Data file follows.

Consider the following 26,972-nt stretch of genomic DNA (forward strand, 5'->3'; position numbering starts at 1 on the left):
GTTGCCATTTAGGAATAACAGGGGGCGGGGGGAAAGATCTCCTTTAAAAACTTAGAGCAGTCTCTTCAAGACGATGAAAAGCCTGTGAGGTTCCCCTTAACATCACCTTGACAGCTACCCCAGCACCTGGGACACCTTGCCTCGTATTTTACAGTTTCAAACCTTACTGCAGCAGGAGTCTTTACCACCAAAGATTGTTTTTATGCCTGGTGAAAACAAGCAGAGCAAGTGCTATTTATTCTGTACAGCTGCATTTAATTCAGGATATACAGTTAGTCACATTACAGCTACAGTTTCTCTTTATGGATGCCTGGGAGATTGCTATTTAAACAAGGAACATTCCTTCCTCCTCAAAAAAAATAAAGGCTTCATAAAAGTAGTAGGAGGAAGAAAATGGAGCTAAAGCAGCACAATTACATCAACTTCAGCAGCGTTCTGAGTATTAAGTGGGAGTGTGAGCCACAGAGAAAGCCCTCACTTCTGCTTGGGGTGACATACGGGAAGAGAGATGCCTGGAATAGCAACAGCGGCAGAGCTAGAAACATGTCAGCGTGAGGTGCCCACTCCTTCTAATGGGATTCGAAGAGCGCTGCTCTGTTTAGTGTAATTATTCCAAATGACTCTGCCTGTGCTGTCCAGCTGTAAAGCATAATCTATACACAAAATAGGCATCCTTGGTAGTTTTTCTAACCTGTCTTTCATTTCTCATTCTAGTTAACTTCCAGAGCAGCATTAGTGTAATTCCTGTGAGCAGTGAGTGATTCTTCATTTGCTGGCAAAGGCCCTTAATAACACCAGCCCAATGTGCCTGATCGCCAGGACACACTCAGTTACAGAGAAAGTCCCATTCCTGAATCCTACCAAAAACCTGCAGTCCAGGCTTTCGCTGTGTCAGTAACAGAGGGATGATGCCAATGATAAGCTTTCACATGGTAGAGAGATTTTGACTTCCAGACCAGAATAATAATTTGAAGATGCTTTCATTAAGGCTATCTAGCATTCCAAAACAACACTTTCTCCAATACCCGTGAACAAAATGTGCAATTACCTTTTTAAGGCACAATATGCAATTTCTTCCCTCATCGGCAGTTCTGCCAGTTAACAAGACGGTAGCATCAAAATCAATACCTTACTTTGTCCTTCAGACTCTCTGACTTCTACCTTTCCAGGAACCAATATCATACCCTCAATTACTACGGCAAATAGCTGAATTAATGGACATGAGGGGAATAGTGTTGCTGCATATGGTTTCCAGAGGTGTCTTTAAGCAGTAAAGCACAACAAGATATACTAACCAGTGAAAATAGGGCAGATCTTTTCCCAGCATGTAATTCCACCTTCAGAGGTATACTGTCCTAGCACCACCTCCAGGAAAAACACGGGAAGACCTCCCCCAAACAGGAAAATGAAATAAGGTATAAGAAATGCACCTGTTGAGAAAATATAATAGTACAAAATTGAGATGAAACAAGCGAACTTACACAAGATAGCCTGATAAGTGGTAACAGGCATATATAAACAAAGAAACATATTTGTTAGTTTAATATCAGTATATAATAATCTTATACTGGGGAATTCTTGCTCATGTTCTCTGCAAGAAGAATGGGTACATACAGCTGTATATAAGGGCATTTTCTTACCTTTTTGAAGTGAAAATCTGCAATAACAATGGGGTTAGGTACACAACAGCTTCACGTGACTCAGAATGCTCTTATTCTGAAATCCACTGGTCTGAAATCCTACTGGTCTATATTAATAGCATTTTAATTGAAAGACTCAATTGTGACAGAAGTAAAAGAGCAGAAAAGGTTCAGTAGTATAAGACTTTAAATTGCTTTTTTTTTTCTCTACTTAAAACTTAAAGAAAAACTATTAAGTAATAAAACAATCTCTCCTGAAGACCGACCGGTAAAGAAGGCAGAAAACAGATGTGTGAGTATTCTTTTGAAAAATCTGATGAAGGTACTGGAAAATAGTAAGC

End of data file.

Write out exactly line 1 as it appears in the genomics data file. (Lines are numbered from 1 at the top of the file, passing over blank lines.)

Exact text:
Consider the following 26,972-nt stretch of genomic DNA (forward strand, 5'->3'; position numbering starts at 1 on the left):